Combined Authorities: A Loss of Urban Identity or Urban Imperialism?




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Peer reviewed


As a result of devolution to Scotland, Wales and Northern Ireland, the UK government has turned its attention to England, and a new legislative framework has been introduced for devolution to English local government. The latest wave of reform is focused on governance structures and a form of territorial re-scaling – the creation of combined authorities, headed by elected mayors. Combined authorities are created where groups of local councils can enter negotiations with government to agree the devolution of powers and finances through a ‘devolution deal’.

This process of reshaping the institutional settings within metropolitan regions has implications for the existing political relationships and territorial identities which are being combined into new ‘super authorities’. Political relations are being tested as municipalities within these regions seek to establish new institutions within which they can effectively govern within their own localities but also jointly across multiple geographical boundaries. There is also a question mark hanging over where the balance of power should lie within combined authorities, where different tiers of local government and different territorial interests (urban and suburban/rural) will have decision-making capacity. At the same time, existing territorial identities are also being tested, as these quasi-regional governing entities are established and senses of place are challenged.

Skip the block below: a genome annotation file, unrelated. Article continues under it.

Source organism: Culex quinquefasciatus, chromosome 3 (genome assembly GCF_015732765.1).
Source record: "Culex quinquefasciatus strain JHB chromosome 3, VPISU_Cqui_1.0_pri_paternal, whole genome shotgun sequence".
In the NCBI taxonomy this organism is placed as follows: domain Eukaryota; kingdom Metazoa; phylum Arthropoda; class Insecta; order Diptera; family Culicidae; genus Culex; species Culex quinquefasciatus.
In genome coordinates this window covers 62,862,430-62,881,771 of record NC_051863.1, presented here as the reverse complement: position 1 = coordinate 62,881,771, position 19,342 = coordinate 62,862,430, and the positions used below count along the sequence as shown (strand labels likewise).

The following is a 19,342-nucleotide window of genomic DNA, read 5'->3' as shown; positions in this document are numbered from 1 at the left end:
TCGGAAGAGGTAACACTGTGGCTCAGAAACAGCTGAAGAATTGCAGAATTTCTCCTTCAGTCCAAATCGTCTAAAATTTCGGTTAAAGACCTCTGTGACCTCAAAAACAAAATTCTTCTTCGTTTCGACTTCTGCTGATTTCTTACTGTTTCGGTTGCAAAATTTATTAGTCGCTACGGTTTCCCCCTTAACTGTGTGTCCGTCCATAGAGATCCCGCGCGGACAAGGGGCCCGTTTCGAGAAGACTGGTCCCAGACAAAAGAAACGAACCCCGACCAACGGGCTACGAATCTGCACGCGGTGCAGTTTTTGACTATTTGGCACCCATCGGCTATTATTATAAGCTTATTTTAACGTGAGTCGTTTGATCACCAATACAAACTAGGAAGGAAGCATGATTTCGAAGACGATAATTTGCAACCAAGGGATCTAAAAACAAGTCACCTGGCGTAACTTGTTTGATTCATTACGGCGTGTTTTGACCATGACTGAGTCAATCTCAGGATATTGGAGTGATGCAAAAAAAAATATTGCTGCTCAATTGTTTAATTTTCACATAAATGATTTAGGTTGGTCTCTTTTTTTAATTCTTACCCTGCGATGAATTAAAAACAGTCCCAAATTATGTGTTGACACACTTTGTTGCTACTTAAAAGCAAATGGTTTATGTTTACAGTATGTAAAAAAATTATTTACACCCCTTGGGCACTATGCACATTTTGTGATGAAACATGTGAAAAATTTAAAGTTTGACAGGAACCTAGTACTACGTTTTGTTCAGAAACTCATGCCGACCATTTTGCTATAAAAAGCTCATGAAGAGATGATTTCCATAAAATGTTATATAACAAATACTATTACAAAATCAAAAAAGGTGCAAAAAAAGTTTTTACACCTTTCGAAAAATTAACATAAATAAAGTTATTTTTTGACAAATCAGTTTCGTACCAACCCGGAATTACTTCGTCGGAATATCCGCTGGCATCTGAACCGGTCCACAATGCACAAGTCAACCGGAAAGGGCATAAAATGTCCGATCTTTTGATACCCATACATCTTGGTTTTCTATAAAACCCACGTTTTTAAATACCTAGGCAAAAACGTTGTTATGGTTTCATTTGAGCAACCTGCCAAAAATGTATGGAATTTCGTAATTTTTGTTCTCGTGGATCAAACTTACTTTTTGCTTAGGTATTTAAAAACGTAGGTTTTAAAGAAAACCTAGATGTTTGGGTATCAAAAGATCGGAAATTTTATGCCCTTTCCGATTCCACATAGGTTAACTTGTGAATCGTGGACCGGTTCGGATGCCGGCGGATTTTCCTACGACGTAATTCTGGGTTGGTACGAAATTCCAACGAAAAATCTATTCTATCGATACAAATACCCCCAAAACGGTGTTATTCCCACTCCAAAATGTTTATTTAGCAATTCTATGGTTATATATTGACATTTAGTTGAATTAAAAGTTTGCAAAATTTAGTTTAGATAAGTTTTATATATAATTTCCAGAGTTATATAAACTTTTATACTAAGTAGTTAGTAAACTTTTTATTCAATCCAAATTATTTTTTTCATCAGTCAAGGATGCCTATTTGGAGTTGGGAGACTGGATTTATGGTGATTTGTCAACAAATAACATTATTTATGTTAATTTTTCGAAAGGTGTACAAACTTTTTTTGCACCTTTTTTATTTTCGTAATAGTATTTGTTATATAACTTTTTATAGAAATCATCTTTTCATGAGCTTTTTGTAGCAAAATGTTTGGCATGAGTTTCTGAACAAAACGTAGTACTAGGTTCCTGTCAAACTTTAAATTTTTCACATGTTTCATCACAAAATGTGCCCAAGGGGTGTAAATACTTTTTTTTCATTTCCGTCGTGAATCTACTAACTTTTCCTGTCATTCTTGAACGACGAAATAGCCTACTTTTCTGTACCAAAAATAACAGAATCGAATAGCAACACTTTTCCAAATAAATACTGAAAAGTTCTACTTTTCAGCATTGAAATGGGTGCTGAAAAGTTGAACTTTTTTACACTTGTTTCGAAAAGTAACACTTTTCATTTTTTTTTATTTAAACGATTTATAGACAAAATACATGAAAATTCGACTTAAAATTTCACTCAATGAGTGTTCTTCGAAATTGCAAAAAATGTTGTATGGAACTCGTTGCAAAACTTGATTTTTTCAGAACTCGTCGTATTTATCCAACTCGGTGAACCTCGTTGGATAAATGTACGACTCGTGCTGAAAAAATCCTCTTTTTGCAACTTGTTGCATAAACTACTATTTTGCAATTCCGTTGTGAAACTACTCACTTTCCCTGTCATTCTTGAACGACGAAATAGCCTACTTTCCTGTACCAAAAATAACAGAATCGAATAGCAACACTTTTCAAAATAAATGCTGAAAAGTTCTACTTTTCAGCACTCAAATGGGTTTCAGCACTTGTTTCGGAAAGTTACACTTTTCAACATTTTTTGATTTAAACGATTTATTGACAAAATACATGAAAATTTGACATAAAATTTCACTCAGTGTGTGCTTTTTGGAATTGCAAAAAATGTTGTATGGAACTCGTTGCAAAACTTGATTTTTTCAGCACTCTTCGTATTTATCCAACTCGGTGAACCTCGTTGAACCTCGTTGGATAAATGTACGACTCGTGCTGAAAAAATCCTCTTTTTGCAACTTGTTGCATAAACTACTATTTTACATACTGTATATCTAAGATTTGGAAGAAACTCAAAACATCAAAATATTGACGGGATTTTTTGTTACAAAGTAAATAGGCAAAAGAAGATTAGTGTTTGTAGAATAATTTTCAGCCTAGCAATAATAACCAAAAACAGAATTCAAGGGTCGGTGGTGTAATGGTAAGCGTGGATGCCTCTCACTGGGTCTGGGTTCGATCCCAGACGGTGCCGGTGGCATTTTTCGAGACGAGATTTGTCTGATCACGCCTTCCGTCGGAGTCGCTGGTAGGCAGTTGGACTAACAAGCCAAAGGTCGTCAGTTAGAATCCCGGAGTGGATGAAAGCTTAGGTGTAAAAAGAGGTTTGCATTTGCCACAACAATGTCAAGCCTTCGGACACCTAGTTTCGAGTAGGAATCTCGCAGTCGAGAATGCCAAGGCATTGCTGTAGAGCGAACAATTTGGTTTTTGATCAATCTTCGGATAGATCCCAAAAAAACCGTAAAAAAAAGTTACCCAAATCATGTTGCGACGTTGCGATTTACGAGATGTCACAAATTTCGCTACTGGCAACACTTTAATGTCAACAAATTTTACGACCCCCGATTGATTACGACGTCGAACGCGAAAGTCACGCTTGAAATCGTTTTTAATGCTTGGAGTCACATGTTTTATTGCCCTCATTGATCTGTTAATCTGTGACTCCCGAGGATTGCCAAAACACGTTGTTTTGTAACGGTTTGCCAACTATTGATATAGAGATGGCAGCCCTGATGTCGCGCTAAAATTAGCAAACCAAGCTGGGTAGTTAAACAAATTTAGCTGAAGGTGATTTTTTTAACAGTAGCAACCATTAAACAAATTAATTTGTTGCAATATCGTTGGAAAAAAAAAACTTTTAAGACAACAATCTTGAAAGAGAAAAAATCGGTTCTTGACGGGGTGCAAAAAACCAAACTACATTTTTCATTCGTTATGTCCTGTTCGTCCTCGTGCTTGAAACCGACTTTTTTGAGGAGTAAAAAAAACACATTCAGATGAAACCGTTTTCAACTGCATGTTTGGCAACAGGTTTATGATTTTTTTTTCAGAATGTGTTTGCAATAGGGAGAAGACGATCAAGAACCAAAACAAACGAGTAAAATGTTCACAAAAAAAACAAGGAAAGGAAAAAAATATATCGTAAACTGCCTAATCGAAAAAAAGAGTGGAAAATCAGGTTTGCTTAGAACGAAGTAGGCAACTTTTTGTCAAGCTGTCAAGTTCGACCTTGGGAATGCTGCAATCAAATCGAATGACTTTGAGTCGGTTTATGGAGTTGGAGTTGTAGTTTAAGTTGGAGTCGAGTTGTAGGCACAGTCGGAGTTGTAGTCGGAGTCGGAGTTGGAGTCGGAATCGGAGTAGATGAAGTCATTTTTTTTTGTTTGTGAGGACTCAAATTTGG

England, local governance, urban identity, urbanisation, municipal administration, unitary authorities, combined authorities


Wall, R. and Jones, A. (2017) Combined Authorities: A Loss of Urban Identity or Urban Imperialism? ANNALES UNIVERSITATIS SCIENTIARUM BUDAPESTINENSIS DE ROLANDO EÖTVÖS NOMINATAE SECTIO IURIDICA, pp. 141-159


Research Institute

Local Governance Research Centre (LGRC)